Trolls World Tour Worth the Price of Admission

This past weekend, whether you knew it or not, you were privy to a turning point in movie history. There’s probably been a number of different rites of passage that the cinematic industry has undergone in my lifetime but I’d hesitate to say all of them were as noteworthy as the digital rental release of “Trolls World Tour”. I know, it seems a bit silly to hype this up as much as I may have already done. But the reality of what happened when this film was released for digital rental on Friday instead of theatrical release is an unprecedented change in the delivery of movies to the viewer. Obviously the world has been in the throes of the Coronavirus for what feels like an eternity to many at this point. The effects have ranged from inconvenience to worlds being turned upside down. So I don’t mean to make light of anyone’s situation by imposing some grandiose importance of a Trolls movie. But in the wake of that disclaimer, as a movie website and podcast, this is relatively big news in our world. So I wanted to take a moment and jot down a few of my thoughts on the film itself and some of the moving pieces surrounding it as they ripple outward to other mechanisms in the theatrical industry.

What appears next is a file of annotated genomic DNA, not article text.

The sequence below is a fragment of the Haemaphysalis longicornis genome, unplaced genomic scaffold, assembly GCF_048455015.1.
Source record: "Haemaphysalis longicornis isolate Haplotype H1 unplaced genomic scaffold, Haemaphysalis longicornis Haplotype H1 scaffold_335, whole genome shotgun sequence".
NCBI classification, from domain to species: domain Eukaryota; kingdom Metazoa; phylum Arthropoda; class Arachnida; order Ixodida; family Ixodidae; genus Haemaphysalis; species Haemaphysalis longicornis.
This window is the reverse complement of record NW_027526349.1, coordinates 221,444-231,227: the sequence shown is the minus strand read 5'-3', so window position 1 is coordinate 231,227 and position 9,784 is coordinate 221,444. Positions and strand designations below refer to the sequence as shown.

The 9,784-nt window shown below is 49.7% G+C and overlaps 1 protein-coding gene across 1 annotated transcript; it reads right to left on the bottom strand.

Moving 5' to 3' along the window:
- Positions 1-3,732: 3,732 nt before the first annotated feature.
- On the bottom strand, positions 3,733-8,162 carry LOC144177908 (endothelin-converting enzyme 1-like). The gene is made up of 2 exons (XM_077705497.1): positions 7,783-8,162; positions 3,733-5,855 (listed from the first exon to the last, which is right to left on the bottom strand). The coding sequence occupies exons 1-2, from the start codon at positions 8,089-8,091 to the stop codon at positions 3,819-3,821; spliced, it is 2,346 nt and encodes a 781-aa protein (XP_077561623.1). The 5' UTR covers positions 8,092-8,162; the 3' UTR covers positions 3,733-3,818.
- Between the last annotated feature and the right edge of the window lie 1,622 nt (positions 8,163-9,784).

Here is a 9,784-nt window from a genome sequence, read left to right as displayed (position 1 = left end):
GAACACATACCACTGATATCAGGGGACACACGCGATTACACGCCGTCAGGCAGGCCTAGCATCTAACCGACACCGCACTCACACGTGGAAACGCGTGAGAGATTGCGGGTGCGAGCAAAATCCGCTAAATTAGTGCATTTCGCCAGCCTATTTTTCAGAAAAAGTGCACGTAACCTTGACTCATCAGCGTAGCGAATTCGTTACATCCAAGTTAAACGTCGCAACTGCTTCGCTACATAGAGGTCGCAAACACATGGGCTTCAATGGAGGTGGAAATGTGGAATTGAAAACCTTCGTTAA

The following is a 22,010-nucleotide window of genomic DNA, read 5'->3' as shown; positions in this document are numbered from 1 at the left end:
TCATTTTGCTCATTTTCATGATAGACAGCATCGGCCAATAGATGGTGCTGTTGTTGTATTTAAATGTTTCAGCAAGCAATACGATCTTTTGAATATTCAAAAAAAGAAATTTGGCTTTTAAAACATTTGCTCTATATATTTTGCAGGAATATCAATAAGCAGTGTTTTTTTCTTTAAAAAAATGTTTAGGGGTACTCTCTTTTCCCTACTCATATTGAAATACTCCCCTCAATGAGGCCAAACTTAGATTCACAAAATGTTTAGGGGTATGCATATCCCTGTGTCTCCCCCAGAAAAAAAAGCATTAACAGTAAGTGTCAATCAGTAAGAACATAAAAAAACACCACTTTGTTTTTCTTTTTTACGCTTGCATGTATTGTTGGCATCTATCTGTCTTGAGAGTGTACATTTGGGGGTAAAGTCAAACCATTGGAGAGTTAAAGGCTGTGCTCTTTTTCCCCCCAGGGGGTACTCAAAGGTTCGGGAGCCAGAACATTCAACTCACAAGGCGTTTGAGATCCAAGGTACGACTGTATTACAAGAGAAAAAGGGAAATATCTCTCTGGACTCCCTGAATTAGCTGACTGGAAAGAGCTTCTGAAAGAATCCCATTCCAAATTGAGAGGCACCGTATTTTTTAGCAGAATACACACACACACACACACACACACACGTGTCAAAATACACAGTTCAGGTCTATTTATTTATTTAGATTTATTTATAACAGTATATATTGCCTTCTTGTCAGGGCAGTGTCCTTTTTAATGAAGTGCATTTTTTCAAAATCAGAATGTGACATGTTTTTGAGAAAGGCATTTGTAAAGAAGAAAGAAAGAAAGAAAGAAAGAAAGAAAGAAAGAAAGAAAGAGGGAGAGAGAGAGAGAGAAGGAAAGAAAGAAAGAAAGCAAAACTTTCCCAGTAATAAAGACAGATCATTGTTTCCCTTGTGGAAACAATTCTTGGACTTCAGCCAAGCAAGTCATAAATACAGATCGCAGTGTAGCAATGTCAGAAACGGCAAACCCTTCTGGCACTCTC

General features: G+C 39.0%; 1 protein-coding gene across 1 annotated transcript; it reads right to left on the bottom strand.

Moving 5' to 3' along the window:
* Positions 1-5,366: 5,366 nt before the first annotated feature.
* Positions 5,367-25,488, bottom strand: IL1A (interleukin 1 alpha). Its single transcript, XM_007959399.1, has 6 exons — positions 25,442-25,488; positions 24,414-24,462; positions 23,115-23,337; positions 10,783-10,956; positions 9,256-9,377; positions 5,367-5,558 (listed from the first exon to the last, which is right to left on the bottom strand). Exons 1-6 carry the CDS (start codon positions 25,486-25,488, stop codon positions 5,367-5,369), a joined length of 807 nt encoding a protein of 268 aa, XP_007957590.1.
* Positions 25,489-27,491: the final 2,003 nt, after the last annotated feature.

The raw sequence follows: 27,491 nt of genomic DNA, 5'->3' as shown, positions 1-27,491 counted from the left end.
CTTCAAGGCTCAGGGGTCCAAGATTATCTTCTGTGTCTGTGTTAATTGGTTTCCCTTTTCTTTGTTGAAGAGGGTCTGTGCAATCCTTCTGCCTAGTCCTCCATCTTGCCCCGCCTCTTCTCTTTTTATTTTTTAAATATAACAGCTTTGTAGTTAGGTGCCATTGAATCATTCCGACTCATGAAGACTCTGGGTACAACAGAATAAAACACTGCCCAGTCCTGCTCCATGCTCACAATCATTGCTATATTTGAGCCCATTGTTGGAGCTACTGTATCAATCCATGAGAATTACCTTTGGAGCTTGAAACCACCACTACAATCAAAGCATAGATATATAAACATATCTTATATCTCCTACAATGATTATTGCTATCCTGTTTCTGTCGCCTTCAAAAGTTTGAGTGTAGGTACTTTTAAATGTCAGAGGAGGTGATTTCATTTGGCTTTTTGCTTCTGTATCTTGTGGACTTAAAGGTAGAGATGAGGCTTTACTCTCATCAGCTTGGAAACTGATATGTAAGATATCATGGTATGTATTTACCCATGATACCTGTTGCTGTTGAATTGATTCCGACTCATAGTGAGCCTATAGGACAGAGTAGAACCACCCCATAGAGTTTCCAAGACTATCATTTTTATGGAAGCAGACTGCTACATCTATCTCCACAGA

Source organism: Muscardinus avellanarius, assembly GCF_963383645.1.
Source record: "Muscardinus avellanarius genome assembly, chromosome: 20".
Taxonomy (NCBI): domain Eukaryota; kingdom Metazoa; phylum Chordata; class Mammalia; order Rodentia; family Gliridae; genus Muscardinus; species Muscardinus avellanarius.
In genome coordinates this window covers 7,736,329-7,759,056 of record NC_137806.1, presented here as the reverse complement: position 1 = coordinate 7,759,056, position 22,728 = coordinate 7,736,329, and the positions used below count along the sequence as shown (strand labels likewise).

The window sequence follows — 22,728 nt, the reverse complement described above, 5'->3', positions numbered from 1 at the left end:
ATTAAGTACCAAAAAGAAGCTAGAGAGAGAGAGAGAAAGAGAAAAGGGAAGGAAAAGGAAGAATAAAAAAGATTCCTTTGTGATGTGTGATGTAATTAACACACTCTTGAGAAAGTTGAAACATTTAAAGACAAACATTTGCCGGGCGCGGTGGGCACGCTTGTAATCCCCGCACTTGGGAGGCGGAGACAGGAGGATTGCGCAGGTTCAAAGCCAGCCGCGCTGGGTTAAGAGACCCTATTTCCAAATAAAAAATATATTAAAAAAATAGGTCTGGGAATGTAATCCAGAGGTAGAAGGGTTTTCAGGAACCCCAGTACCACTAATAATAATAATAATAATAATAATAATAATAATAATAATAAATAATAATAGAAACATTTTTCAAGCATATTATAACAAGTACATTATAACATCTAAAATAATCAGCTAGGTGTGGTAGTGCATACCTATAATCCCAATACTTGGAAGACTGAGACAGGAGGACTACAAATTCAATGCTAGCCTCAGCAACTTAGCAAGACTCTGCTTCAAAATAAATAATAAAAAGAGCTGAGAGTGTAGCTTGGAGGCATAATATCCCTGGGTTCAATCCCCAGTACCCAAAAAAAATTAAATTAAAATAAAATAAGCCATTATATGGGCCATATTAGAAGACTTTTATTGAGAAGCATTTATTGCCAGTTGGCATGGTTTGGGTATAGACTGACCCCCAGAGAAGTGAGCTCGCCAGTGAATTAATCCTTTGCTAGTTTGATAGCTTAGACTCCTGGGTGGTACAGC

First lets tackle the film. Its hard to really “spoil” a kids move because children are wow’d by most of the magic regardless and if your children are anything like my 5 and 7 year old, they ask four hundred million questions about completely inconsequential details superfluous to any actual aspect of the film. And for parents, if you are like “Aww man! That totally ruined the movie for me!” I apologize in advance. I will do my best to stay away from spoilers as the movie is barely 48 hours old at this point. My overall reaction to the film is that I quite liked it. Animated sequels these days have a lot of pressure to reproduce the success of an original hit, of which the first Trolls film most definitely was. The musical stylings of Anna Kendrick, a national treasure in my estimation, and the very talented Justin Timberlake, in all his animated glory, were a formidable team in the freshmen run of this budding franchise. With the breakout song “Can’t Stop the Feeling”, the initial Trolls movement was fully in motion. To capture that kind of lighting in a bottle a second time is almost always an uphill battle. But Dreamworks as an animation studio is quite familiar with a number of strong franchises from angry ogre fairy tales with a 20th century twist to the winged warriors of Berk, these people know how to capitalize on sequels.